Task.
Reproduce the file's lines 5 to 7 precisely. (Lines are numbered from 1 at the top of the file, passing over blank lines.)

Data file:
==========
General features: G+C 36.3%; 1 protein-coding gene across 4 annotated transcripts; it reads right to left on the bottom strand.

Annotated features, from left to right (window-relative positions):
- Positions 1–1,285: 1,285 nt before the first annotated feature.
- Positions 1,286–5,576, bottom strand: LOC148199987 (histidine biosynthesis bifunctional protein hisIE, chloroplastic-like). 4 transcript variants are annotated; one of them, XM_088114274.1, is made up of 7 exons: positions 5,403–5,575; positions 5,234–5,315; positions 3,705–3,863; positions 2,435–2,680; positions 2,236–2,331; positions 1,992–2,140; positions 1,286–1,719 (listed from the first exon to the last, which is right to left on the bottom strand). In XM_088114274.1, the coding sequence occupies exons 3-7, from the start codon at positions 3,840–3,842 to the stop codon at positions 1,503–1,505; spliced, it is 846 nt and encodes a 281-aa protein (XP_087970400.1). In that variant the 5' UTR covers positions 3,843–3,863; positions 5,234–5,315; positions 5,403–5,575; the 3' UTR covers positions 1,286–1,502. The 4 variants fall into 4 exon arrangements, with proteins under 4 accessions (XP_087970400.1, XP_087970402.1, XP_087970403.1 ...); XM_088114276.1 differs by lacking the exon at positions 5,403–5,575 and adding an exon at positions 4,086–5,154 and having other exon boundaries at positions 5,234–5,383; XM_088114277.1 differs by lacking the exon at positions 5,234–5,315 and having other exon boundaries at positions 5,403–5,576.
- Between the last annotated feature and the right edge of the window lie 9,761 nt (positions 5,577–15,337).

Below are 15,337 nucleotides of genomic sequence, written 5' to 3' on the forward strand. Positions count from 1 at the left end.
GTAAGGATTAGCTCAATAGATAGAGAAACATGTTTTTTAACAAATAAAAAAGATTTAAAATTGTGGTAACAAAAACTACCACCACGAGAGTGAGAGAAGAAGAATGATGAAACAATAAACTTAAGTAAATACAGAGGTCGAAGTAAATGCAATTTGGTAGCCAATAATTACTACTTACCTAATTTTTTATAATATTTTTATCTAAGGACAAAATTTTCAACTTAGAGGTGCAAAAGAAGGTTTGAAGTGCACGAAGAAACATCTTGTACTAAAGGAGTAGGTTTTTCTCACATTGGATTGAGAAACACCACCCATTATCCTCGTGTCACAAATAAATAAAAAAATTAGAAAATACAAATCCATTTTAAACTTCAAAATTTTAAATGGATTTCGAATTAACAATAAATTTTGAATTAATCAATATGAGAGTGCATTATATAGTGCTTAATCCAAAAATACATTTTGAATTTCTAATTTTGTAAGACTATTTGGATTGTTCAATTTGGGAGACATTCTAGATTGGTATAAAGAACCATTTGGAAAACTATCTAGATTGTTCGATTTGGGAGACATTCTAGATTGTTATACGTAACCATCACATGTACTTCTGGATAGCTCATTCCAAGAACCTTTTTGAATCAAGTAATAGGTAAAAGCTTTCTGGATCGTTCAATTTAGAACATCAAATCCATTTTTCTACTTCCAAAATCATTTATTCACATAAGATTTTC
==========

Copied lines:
- Between the last annotated feature and the right edge of the window lie 9,761 nt (positions 5,577–15,337).

Below are 15,337 nucleotides of genomic sequence, written 5' to 3' on the forward strand. Positions count from 1 at the left end.
GTAAGGATTAGCTCAATAGATAGAGAAACATGTTTTTTAACAAATAAAAAAGATTTAAAATTGTGGTAACAAAAACTACCACCACGAGAGTGAGAGAAGAAGAATGATGAAACAATAAACTTAAGTAAATACAGAGGTCGAAGTAAATGCAATTTGGTAGCCAATAATTACTACTTACCTAATTTTTTATAATATTTTTATCTAAGGACAAAATTTTCAACTTAGAGGTGCAAAAGAAGGTTTGAAGTGCACGAAGAAACATCTTGTACTAAAGGAGTAGGTTTTTCTCACATTGGATTGAGAAACACCACCCATTATCCTCGTGTCACAAATAAATAAAAAAATTAGAAAATACAAATCCATTTTAAACTTCAAAATTTTAAATGGATTTCGAATTAACAATAAATTTTGAATTAATCAATATGAGAGTGCATTATATAGTGCTTAATCCAAAAATACATTTTGAATTTCTAATTTTGTAAGACTATTTGGATTGTTCAATTTGGGAGACATTCTAGATTGGTATAAAGAACCATTTGGAAAACTATCTAGATTGTTCGATTTGGGAGACATTCTAGATTGTTATACGTAACCATCACATGTACTTCTGGATAGCTCATTCCAAGAACCTTTTTGAATCAAGTAATAGGTAAAAGCTTTCTGGATCGTTCAATTTAGAACATCAAATCCATTTTTCTACTTCCAAAATCATTTATTCACATAAGATTTTC